Her au pair asks, “Ready to go?” She doesn’t respond, her thumb on Instagram. A Barbara Walters meme is on the screen. She scrolls, and another meme appears. Then another meme, and she closes the app. She opens BuzzFeed. There’s a story about Florida Gov. Rick Scott, which she scrolls past to get to a story about Janet Jackson, then “28 Things You’ll Understand If You’re Both British and American.” She closes it. She opens Instagram. She opens the NBA app. She shuts the screen off. She turns it back on. She opens Spotify. Opens Fitbit. She has 7,427 steps. Opens Instagram again. Opens Snapchat. She watches a sparkly rainbow flow from her friend’s mouth. She watches a YouTube star make pouty faces at the camera. She watches a tutorial on nail art. She feels the bump of the driveway and looks up. They’re home. Twelve minutes have passed.
Thus begins 13, right now, a fascinating story from Jessica Contrera in May 25’s Washington Post, focusing on one 13-year-old girl’s relationship with the Internet. Much of what she learns and experiences comes from a supercharged combination of mediated messages, entertainment content and online peer relationships.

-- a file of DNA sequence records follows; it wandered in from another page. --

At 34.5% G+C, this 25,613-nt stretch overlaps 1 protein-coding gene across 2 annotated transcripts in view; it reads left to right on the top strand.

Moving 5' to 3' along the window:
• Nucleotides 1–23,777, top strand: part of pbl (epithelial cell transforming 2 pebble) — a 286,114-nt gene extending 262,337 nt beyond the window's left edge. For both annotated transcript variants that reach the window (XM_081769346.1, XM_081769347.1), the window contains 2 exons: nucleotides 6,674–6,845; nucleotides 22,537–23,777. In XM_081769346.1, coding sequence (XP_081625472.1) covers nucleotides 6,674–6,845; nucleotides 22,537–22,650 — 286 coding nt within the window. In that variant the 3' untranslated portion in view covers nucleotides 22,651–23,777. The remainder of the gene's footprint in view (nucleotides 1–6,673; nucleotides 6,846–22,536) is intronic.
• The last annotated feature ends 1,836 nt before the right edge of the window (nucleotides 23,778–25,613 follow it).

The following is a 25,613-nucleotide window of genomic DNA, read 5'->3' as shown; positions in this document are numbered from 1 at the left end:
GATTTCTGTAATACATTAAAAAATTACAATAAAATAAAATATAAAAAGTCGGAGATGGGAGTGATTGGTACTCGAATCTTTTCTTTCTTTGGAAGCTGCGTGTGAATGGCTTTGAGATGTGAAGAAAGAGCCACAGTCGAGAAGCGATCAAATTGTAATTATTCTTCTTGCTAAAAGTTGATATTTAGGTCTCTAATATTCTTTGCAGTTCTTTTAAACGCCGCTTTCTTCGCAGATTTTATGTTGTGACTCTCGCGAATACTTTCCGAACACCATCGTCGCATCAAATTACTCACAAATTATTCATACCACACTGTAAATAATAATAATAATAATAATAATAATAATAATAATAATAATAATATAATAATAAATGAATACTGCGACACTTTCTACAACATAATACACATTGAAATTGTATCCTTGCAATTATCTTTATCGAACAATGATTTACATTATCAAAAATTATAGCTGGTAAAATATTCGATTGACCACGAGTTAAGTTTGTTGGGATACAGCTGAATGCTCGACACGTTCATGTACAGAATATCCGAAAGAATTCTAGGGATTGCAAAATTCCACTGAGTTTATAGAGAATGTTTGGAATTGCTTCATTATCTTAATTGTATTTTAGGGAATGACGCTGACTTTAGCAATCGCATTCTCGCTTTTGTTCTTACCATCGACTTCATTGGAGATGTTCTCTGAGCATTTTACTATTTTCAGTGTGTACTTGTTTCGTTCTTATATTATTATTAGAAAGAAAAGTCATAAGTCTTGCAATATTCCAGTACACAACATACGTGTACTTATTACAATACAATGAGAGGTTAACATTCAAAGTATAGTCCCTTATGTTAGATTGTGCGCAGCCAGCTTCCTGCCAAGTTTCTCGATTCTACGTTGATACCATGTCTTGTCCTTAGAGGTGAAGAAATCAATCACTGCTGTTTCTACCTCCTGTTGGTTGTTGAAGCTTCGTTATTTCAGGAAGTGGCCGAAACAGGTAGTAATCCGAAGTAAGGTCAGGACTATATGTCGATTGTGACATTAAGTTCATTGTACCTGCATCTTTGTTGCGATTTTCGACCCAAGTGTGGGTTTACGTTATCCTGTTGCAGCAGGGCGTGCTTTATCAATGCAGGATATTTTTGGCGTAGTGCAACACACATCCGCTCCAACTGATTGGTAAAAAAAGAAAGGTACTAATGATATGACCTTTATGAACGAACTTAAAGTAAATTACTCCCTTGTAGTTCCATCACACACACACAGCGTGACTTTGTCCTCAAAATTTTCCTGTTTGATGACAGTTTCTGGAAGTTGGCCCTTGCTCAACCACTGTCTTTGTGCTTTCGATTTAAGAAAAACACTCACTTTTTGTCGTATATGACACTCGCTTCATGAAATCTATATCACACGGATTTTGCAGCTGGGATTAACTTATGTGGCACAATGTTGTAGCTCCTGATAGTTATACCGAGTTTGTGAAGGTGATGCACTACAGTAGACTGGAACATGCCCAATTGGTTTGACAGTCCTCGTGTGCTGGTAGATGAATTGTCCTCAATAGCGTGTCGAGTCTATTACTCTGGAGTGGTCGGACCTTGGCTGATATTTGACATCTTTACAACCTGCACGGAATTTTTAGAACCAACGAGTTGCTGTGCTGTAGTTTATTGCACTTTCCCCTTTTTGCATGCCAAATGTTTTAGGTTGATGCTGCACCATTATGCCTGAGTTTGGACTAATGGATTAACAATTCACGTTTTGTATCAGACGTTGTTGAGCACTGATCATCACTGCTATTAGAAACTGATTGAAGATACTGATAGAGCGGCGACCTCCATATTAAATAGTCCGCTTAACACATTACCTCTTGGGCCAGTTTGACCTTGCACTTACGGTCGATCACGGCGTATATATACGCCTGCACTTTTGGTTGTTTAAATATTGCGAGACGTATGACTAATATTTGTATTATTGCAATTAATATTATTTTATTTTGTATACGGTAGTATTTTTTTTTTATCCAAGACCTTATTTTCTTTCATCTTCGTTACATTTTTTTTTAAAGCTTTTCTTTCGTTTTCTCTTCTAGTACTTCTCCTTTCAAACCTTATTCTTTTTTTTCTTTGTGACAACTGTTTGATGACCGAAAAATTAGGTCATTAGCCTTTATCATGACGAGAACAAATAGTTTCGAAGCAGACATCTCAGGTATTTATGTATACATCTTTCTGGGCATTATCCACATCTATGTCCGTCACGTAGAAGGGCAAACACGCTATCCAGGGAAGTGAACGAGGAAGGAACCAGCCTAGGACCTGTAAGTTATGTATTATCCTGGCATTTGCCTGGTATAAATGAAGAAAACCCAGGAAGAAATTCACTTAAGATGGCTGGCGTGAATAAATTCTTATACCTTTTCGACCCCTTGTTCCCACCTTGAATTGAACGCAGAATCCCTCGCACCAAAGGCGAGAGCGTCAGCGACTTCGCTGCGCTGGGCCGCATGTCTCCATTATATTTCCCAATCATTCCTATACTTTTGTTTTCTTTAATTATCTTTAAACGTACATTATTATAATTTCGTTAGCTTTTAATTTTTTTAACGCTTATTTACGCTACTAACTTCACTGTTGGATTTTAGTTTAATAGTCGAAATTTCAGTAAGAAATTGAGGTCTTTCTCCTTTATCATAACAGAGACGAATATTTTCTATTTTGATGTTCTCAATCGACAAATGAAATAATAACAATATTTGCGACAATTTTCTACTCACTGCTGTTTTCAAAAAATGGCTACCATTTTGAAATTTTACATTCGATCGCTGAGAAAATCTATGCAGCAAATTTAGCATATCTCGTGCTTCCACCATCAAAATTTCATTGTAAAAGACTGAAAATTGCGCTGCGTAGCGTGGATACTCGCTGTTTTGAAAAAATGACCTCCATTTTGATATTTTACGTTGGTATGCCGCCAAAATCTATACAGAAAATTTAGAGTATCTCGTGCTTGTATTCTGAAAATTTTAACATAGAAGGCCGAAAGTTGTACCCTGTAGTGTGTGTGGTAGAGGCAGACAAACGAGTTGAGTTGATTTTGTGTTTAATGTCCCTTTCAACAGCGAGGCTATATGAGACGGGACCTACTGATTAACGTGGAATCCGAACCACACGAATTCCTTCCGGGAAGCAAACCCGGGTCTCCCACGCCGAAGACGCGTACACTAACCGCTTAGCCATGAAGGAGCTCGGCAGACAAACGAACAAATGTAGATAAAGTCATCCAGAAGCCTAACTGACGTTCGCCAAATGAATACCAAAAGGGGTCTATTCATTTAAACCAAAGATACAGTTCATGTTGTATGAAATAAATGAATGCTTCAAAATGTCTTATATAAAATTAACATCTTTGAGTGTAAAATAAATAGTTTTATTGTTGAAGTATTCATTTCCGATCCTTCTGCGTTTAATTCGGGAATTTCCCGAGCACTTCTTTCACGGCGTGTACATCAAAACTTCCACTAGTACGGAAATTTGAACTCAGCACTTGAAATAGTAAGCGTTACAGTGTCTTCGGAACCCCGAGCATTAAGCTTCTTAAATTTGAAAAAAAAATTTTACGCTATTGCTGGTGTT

This topic is also explored in a recent documentary titled Screenagers, about teen addiction to smart phones. “Only three percent of teens’ screen time involves creating stuff, according to Common Sense Media. The rest of it is devoted to consuming video and music content, playing games and using social media,” notes a February article in Forbes’ by Keith Wagstaff.
How our relationships with screens affects communication today in terms of marketing, advertising, public relations, news, entertainment, etc. is speedily evolving. For those in the industry, the challenge of reaching people with our messages is daunting. If this 13-year-old engaged with a half a dozen platforms and saw scores of images in just 12 minutes, how will our messages reach her and her demographic? Can we penetrate the harmonies and cacophonies of the Internet and its maddening number of entertainment and information options? What skills do PR professional now need in a communication environment of total immersion? Your thoughts?